Depression affects an estimated one in 15 adults, or 6.7% of the population. One in six people, 16.6%, will experience depression at some time in their life. Depression is a common but, often serious medical condition that negatively affects how you feel, how you think, and how you act. Depression causes feelings of sadness and loss of interest in activities you once enjoyed. It can lead to a variety of emotional and physical problems and can decrease your ability to function at work and at home. Fortunately, it is also treatable.
Depression symptoms vary from mild to severe and may include:
These symptoms must last for at least two weeks and represent a change in your previous level of functioning in order for a clinical diagnosis of depression.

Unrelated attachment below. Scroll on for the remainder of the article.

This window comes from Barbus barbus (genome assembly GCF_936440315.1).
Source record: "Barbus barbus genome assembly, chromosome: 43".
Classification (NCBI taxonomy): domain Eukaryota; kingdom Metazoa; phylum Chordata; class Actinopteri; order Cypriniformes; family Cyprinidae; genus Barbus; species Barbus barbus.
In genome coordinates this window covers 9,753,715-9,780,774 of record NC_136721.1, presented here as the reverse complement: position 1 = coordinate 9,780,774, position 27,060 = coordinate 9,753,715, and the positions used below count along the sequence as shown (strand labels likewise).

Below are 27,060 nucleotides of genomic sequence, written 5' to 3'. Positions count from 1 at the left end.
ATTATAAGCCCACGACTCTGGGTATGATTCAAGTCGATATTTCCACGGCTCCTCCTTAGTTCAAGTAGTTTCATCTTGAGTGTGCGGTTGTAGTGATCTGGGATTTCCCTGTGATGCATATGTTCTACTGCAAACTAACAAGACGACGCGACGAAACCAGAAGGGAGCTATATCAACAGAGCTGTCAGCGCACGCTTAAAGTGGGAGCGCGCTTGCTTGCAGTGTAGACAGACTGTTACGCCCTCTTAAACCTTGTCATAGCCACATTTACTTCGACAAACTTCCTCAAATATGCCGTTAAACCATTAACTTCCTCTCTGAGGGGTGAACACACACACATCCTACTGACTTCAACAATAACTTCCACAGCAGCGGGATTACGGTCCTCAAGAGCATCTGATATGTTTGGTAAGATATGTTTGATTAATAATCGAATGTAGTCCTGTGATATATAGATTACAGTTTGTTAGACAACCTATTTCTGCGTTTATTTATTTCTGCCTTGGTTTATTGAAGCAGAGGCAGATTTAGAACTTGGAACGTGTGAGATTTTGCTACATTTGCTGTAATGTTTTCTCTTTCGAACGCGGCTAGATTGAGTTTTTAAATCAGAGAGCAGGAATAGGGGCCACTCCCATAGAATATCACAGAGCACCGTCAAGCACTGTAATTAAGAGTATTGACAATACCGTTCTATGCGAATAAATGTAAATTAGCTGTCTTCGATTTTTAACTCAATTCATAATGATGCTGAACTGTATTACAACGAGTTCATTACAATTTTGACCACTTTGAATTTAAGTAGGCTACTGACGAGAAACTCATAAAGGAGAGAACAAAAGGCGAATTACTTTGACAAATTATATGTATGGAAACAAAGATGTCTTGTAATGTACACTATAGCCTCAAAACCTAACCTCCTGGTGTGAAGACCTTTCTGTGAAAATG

Depression is among the most treatable of mental disorders. Some 80% to 90% of patients will eventually respond well to treatment and almost all patients achieve some relief from their symptoms. At The Center for Developmental Psychiatry, our team typically treats patients using a combination of psychotherapy and medication.
Since brain chemistry may contribute to an individual’s depression, we may prescribe an antidepressant to help modify that. Antidepressants are not sedatives, “uppers,” or tranquilizers, and they are not habit-forming. Yet, they may produce improvement within a week or two, although full benefits may not be seen for two to three months.